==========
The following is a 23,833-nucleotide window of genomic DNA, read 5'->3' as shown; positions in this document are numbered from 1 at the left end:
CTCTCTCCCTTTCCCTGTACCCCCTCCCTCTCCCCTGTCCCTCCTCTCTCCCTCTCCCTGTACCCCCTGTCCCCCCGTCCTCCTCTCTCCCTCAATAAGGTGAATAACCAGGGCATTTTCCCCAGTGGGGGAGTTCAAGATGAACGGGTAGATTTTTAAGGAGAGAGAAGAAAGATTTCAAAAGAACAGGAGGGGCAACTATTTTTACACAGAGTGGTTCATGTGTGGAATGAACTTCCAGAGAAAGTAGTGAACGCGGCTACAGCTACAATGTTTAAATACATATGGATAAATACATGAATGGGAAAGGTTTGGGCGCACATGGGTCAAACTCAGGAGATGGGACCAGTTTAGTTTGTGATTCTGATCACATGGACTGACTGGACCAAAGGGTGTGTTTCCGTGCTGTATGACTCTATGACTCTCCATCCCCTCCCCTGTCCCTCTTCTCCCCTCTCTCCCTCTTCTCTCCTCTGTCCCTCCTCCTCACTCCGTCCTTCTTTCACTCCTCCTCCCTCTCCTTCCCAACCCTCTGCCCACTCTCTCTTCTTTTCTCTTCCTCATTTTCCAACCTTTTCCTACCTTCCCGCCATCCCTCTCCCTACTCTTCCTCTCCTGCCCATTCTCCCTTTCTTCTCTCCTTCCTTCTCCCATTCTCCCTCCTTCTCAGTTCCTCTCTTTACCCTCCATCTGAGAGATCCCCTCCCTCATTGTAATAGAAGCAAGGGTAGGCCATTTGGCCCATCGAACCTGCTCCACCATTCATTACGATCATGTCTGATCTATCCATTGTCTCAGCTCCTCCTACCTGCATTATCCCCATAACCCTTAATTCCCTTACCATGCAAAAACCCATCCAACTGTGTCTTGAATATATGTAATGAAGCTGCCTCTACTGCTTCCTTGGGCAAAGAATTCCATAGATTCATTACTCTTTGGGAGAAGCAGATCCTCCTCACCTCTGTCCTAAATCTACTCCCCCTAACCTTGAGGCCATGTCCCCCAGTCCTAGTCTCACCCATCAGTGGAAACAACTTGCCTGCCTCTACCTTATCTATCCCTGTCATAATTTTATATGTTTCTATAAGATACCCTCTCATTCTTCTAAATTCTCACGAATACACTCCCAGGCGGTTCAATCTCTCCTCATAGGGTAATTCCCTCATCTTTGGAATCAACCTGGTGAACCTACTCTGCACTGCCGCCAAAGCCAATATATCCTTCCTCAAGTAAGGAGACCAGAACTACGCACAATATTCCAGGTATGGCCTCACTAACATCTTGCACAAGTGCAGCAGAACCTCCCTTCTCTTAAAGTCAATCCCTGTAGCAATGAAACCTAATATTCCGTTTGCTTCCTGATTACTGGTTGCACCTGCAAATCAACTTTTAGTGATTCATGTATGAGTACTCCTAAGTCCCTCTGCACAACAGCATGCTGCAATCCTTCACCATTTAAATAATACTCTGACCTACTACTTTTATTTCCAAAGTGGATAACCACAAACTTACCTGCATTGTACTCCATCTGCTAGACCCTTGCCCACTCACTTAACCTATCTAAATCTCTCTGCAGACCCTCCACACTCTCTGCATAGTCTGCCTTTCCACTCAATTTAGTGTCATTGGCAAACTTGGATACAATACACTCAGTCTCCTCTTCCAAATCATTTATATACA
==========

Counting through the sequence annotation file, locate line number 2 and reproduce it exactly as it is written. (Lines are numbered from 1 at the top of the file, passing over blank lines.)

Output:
CTCTCTCCCTTTCCCTGTACCCCCTCCCTCTCCCCTGTCCCTCCTCTCTCCCTCTCCCTGTACCCCCTGTCCCCCCGTCCTCCTCTCTCCCTCAATAAGGTGAATAACCAGGGCATTTTCCCCAGTGGGGGAGTTCAAGATGAACGGGTAGATTTTTAAGGAGAGAGAAGAAAGATTTCAAAAGAACAGGAGGGGCAACTATTTTTACACAGAGTGGTTCATGTGTGGAATGAACTTCCAGAGAAAGTAGTGAACGCGGCTACAGCTACAATGTTTAAATACATATGGATAAATACATGAATGGGAAAGGTTTGGGCGCACATGGGTCAAACTCAGGAGATGGGACCAGTTTAGTTTGTGATTCTGATCACATGGACTGACTGGACCAAAGGGTGTGTTTCCGTGCTGTATGACTCTATGACTCTCCATCCCCTCCCCTGTCCCTCTTCTCCCCTCTCTCCCTCTTCTCTCCTCTGTCCCTCCTCCTCACTCCGTCCTTCTTTCACTCCTCCTCCCTCTCCTTCCCAACCCTCTGCCCACTCTCTCTTCTTTTCTCTTCCTCATTTTCCAACCTTTTCCTACCTTCCCGCCATCCCTCTCCCTACTCTTCCTCTCCTGCCCATTCTCCCTTTCTTCTCTCCTTCCTTCTCCCATTCTCCCTCCTTCTCAGTTCCTCTCTTTACCCTCCATCTGAGAGATCCCCTCCCTCATTGTAATAGAAGCAAGGGTAGGCCATTTGGCCCATCGAACCTGCTCCACCATTCATTACGATCATGTCTGATCTATCCATTGTCTCAGCTCCTCCTACCTGCATTATCCCCATAACCCTTAATTCCCTTACCATGCAAAAACCCATCCAACTGTGTCTTGAATATATGTAATGAAGCTGCCTCTACTGCTTCCTTGGGCAAAGAATTCCATAGATTCATTACTCTTTGGGAGAAGCAGATCCTCCTCACCTCTGTCCTAAATCTACTCCCCCTAACCTTGAGGCCATGTCCCCCAGTCCTAGTCTCACCCATCAGTGGAAACAACTTGCCTGCCTCTACCTTATCTATCCCTGTCATAATTTTATATGTTTCTATAAGATACCCTCTCATTCTTCTAAATTCTCACGAATACACTCCCAGGCGGTTCAATCTCTCCTCATAGGGTAATTCCCTCATCTTTGGAATCAACCTGGTGAACCTACTCTGCACTGCCGCCAAAGCCAATATATCCTTCCTCAAGTAAGGAGACCAGAACTACGCACAATATTCCAGGTATGGCCTCACTAACATCTTGCACAAGTGCAGCAGAACCTCCCTTCTCTTAAAGTCAATCCCTGTAGCAATGAAACCTAATATTCCGTTTGCTTCCTGATTACTGGTTGCACCTGCAAATCAACTTTTAGTGATTCATGTATGAGTACTCCTAAGTCCCTCTGCACAACAGCATGCTGCAATCCTTCACCATTTAAATAATACTCTGACCTACTACTTTTATTTCCAAAGTGGATAACCACAAACTTACCTGCATTGTACTCCATCTGCTAGACCCTTGCCCACTCACTTAACCTATCTAAATCTCTCTGCAGACCCTCCACACTCTCTGCATAGTCTGCCTTTCCACTCAATTTAGTGTCATTGGCAAACTTGGATACAATACACTCAGTCTCCTCTTCCAAATCATTTATATACA